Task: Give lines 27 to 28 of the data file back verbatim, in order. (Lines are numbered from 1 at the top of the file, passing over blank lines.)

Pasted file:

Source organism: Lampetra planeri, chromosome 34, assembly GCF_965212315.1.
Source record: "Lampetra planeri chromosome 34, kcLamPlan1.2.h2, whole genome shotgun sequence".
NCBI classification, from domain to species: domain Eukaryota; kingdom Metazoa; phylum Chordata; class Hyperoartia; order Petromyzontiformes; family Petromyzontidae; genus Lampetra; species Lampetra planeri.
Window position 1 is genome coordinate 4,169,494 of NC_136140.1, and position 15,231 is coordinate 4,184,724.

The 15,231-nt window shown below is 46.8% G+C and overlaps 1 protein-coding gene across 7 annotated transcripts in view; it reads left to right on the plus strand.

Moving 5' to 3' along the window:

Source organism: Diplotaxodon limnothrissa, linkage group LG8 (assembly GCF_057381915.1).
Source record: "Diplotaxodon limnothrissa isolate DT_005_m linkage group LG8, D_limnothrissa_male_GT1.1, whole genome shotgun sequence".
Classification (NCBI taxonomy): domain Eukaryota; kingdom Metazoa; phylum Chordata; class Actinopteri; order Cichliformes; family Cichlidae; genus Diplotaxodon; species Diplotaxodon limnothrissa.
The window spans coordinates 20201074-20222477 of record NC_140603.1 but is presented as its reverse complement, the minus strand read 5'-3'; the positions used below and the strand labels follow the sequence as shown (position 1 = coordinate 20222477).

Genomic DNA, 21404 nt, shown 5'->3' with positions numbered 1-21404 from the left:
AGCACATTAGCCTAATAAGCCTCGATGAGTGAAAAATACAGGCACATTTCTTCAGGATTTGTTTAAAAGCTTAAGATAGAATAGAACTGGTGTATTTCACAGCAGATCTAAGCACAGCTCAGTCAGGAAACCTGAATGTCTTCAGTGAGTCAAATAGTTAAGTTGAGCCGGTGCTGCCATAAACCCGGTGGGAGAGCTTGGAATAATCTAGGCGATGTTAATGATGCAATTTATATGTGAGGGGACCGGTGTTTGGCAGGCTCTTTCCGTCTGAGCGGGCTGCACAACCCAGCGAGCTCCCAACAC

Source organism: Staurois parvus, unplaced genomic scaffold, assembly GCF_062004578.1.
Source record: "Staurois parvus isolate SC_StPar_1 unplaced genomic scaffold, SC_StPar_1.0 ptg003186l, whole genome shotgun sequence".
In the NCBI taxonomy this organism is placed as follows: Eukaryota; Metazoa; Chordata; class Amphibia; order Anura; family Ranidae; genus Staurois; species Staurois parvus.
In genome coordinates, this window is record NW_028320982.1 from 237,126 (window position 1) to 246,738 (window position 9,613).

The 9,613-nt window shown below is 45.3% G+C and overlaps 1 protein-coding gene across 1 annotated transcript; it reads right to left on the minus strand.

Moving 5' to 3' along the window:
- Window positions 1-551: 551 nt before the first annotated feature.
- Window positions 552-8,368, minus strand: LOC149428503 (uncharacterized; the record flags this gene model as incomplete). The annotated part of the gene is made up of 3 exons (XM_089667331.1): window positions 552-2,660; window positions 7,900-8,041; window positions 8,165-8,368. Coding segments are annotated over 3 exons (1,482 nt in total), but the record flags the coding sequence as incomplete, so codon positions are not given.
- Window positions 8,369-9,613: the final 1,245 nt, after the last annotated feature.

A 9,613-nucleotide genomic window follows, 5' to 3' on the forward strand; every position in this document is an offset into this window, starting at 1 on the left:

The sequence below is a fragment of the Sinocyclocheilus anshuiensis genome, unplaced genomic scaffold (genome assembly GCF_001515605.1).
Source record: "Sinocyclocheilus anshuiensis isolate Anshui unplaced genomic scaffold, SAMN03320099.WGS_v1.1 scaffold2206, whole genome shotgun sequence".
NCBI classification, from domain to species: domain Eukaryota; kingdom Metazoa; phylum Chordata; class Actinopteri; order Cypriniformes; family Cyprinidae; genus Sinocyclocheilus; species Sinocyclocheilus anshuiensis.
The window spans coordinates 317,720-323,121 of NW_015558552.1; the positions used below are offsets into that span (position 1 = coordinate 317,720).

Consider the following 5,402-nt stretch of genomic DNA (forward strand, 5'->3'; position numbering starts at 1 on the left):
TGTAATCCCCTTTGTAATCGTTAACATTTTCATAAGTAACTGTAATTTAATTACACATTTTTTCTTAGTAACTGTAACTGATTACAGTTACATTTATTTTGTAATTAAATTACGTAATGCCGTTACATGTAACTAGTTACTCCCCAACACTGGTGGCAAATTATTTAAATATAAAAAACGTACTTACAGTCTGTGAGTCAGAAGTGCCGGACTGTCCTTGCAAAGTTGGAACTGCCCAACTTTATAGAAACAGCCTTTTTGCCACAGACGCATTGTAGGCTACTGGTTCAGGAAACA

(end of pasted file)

Consider the following 5,402-nt stretch of genomic DNA (forward strand, 5'->3'; position numbering starts at 1 on the left):
TGTAATCCCCTTTGTAATCGTTAACATTTTCATAAGTAACTGTAATTTAATTACACATTTTTTCTTAGTAACTGTAACTGATTACAGTTACATTTATTTTGTAATTAAATTACGTAATGCCGTTACATGTAACTAGTTACTCCCCAACACTGGTGGCAAATTATTTAAATATAAAAAACGTACTTACAGTCTGTGAGTCAGAAGTGCCGGACTGTCCTTGCAAAGTTGGAACTGCCCAACTTTATAGAAACAGCCTTTTTGCCACAGACGCATTGTAGGCTACTGGTTCAGGAAACA